increasing the pH of buffer solution to the values higher than 7.0 CBZ
molecules degrade slowly.16,18
resulted in the rapid decrease in response function. Therefore, pH of 7.0 was
chosen for the impedimetric determination of CBZ.


To achieve a highly sensitive detection of CBZ, immersing time of
the PMAH modified electrode in sample solution (buffered at pH 7.0) has been
optimized. Immersion time can influence on the transport of the CBZ to the
electrode surface and its more reaction with PMAH immobilized on the surface of
the electrode. Fig. 5 shows the Nyquist
plots (inset) and corresponding analytical signal against reaction time for
PMAH modified electrode dipped in CBZ molecules for various immersion times.
The enhancement of Rct value indicates that the amount of CBZ reacting in the
recognition sites of the PMAH modified electrode increased with the increase of
the immersion time. It shows that with increasing the immersion time up to 120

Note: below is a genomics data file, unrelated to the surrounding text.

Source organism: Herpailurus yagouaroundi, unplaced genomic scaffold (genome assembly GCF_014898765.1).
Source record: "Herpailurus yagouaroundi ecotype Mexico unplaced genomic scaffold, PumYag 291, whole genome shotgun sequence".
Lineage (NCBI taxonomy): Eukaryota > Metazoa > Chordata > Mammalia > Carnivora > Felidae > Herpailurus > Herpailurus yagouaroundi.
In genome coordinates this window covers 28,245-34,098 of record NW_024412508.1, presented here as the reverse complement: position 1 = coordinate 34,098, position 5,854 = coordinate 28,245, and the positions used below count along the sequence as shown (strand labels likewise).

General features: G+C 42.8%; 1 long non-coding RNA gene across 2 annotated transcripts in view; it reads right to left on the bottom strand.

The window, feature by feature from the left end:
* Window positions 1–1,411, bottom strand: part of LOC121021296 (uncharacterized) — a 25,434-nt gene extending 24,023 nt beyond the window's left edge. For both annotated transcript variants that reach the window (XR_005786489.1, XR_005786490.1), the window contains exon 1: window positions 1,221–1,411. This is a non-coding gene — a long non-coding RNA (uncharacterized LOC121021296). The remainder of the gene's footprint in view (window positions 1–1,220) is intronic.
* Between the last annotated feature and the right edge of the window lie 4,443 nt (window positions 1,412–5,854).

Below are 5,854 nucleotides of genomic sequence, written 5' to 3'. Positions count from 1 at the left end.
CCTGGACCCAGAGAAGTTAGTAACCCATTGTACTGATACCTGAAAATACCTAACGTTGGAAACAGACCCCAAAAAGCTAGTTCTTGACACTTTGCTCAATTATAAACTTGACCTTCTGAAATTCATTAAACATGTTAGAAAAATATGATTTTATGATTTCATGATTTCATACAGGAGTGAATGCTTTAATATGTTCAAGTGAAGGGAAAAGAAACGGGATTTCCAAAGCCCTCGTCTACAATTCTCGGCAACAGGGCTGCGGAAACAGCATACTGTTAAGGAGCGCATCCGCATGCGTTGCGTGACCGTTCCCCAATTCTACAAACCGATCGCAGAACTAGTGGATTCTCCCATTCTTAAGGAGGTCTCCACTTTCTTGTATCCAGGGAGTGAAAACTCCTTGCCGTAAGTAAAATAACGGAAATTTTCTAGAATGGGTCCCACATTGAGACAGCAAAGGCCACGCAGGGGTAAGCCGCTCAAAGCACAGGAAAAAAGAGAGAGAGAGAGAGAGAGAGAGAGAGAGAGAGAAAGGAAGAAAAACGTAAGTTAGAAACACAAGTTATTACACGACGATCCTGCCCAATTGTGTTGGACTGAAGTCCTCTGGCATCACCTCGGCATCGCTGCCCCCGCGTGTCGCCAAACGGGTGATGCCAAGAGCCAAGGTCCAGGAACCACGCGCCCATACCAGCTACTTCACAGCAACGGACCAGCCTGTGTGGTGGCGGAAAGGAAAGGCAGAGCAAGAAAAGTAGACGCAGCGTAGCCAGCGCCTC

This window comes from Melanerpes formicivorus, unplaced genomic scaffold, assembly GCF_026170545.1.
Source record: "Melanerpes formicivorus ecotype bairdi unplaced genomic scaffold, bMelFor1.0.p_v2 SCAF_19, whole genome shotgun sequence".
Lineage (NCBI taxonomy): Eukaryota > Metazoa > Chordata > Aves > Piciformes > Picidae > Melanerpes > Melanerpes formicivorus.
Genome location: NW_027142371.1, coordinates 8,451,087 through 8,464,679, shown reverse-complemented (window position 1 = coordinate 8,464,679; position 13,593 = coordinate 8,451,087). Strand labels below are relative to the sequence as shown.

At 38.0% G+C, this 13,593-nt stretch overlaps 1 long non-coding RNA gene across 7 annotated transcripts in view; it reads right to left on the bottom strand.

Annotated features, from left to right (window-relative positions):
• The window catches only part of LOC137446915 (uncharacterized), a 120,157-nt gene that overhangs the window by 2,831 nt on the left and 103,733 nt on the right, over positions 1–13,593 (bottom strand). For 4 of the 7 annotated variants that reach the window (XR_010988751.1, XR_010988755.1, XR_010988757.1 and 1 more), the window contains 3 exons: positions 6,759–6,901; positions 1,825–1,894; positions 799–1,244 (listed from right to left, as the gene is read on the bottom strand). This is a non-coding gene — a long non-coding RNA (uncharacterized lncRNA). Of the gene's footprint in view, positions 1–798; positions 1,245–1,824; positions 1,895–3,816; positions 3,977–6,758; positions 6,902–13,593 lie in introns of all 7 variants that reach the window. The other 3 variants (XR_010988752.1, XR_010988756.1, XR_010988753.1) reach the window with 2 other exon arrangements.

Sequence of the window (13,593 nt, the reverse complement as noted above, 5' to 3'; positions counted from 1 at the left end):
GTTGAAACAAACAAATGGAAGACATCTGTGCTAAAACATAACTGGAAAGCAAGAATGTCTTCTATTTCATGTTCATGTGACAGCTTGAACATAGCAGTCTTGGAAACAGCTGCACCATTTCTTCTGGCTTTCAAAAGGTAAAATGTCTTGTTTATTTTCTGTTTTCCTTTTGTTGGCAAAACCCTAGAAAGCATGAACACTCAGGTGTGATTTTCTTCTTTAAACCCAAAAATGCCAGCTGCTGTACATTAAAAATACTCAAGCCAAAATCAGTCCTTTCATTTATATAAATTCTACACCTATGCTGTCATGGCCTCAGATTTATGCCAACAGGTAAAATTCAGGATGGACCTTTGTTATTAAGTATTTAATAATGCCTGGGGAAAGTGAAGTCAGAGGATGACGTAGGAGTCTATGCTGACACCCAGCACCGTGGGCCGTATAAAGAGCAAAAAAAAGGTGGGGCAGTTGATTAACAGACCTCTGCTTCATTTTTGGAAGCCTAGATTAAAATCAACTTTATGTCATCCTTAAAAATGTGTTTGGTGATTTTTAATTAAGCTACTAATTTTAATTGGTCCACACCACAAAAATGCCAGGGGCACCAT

s the analytical response function increases rapidly and then with more
increasing the immersion time the rate of increase of ?R/R0
decreases and finally reaches the platform after 120 s.  Therefore, the 120 s immersion time was
employed in subsequent experiments.

Fig. 5

effects of some potential interfering species on the determination of 80 ppb
CBZ were examined. The tolerance limit was taken as the maximum concentration
of the foreign substances that caused an approximately ±5% relative error in
the determination. The results revealed that more than 100-fold all examined
species indicated in Table 1 did not affect
the determination of CBZ.

Table 1

the determination step of CBZ, after the PMAH modified electrode was immersed
in buffer solution containing various amounts of target molecules for 60 s
Nyquist plots were recorded in 5 mM Fe(CN)63?/Fe(CN)64?
containing 0.1 M KCl. Calibration studies include the successively dipping the
electrode into CBZ solutions with a surface regeneration step, in which the
electrode surface was polished on a glassy paper to achieve a smooth surface
after each impedance run. The values of relative change of electron transfer
resistance were plotted as a function of CBZ concentration (Fig. 6). A linear relationship between the CBZ
concentration and charge transfer value was obtained over the concentration